• Prevents diversity and culture- Unconscious bias leads to a lack of diversity in organisations or businesses. This can set them up for failure as companies with diverse executives and boards tend to outperform those less diverse. In a rapidly shrinking talent pool and global workforce, diversity and culture can help your business develop and succeed effectively.

  • Can lead to a less inclusive workplace- Unconscious biases can result in teams or businesses being comprised mostly of men with similar backgrounds, experiences, and upbringing. It will create a company that cannot think differently or allow for innovation.  

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Types and examples of unconscious bias at the workplace

  • Gender- Gender bias is the favouring of one gender over another, also referred to as sexism. Gender biases hinder women from getting leadership positions, employment opportunities, and the biggest- the gender pay gap. The average median salary for men is 18% higher than women’s average median salary.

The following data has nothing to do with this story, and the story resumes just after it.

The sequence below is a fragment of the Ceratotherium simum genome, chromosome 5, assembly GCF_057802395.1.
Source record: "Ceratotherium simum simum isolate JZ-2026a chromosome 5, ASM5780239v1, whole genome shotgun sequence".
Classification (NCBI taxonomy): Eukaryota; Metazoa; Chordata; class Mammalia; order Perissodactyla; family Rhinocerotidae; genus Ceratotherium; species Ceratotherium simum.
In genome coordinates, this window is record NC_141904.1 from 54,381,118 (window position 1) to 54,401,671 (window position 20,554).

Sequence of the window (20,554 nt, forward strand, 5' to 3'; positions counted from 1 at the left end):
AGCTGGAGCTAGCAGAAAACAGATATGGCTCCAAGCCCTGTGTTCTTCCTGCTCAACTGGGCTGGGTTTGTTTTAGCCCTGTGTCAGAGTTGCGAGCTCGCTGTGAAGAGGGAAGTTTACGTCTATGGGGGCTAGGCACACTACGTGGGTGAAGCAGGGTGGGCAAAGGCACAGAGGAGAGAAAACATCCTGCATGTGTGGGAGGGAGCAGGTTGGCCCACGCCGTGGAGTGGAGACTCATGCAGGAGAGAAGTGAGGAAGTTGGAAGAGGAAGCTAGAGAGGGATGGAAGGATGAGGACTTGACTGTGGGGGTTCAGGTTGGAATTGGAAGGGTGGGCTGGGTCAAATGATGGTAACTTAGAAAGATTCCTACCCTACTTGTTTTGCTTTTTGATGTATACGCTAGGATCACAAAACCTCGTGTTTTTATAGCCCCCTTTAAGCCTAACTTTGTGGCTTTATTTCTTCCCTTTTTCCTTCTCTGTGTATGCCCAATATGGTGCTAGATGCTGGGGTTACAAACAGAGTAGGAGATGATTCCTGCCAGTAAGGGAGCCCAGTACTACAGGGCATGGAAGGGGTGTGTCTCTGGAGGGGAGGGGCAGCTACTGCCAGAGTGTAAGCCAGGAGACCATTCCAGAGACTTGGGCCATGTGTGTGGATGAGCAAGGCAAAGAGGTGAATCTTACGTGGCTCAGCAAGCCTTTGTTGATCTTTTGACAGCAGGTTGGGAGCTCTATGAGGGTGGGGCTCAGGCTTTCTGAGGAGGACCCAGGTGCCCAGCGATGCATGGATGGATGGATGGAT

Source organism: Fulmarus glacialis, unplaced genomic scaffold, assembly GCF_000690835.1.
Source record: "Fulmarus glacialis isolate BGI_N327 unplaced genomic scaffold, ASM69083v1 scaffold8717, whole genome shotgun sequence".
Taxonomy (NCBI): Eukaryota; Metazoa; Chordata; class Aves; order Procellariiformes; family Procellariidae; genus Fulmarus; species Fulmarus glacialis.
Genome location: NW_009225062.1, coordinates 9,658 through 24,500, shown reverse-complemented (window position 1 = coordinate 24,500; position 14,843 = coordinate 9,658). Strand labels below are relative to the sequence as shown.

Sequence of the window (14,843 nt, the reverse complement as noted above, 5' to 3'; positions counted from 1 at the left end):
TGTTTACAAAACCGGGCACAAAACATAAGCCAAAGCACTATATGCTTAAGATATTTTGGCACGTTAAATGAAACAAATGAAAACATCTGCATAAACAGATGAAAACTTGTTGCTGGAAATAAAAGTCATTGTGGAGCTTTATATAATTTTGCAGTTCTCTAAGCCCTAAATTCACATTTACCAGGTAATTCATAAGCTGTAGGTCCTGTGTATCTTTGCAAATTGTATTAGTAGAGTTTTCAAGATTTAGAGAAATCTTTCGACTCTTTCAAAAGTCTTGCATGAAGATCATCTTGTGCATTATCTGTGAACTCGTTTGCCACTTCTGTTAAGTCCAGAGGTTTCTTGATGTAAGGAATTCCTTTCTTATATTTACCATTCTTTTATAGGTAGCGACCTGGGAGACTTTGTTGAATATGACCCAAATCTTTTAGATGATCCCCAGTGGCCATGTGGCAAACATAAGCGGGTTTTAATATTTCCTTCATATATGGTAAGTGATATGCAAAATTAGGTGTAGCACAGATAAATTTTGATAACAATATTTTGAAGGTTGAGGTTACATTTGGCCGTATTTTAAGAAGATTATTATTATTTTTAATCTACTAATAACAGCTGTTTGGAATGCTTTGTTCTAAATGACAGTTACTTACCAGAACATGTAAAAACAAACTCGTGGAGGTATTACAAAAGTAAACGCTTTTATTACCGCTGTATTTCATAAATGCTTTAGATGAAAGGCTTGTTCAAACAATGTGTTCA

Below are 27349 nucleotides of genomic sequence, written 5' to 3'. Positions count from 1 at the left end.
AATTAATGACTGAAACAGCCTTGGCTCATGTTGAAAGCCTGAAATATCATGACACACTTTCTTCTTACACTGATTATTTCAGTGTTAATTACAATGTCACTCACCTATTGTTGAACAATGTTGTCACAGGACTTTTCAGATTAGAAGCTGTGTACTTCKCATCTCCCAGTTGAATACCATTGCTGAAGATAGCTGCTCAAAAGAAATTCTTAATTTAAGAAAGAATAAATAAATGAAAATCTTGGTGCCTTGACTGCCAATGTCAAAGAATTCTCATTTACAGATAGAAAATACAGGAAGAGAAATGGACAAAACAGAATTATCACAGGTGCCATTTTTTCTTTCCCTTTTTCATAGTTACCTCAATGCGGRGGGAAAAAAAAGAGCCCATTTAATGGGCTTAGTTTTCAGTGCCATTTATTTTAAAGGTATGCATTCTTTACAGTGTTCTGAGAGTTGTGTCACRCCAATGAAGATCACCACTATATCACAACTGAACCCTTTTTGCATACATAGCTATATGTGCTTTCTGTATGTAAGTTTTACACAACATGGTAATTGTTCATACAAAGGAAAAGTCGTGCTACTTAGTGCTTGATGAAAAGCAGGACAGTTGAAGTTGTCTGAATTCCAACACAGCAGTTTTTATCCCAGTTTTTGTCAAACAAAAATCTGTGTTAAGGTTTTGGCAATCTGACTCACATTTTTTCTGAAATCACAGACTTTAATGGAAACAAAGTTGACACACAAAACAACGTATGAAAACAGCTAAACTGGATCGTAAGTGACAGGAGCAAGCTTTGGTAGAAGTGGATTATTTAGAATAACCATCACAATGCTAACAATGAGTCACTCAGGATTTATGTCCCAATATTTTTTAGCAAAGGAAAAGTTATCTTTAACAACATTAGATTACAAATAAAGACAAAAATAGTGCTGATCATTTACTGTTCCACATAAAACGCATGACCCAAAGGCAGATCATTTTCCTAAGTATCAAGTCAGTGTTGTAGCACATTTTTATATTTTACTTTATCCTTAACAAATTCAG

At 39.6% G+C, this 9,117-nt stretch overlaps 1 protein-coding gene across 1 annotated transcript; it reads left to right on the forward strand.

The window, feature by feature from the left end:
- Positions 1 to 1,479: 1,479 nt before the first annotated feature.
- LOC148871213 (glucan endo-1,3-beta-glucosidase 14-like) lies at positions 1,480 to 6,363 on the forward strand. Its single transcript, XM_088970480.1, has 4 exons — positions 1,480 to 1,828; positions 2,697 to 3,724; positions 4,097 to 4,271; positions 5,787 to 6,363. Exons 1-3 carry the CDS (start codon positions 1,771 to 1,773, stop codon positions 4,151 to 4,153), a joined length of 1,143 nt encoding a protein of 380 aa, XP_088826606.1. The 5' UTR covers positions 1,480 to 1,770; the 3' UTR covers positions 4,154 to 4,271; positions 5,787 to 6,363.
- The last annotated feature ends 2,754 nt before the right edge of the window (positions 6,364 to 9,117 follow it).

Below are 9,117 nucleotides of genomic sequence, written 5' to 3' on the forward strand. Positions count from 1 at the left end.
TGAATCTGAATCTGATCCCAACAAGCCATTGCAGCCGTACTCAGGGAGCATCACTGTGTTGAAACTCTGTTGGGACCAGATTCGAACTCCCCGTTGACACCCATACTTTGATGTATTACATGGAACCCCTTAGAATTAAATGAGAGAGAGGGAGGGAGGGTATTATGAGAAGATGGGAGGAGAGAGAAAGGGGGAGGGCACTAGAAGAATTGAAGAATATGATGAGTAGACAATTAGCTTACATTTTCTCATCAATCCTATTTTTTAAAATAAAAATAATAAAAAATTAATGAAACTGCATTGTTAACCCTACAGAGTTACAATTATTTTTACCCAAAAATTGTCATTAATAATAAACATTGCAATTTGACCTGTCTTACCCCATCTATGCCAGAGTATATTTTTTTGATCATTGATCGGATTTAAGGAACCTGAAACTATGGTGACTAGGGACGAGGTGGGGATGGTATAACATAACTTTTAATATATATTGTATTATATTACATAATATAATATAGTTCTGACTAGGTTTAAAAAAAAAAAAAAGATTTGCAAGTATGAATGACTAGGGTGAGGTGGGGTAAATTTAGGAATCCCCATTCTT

• Cultural- Cultural bias is having a culturally skewed perspective. It means that we believe our practices and customs are the correct standards that other cultures should follow. We see our culture and practices as the norm and other cultures as different or strange.

  • Disability- Those with disability are less likely to land a job than the average New Zealander. The disability bias assumes that it can be harder to work with someone in disability, while data has shown that in 9 out of 10 cases, employees with disability, injury or health condition are as, or more productive than their peers. They also generate less turnover and have fewer workplace injuries than workers.

  • Perception- When we treat someone on inaccurate or simplistic stereotypes or assumptions, it is called perception bias. Perception biases cause social exclusion, discrimination, or difficulty in being inclusive.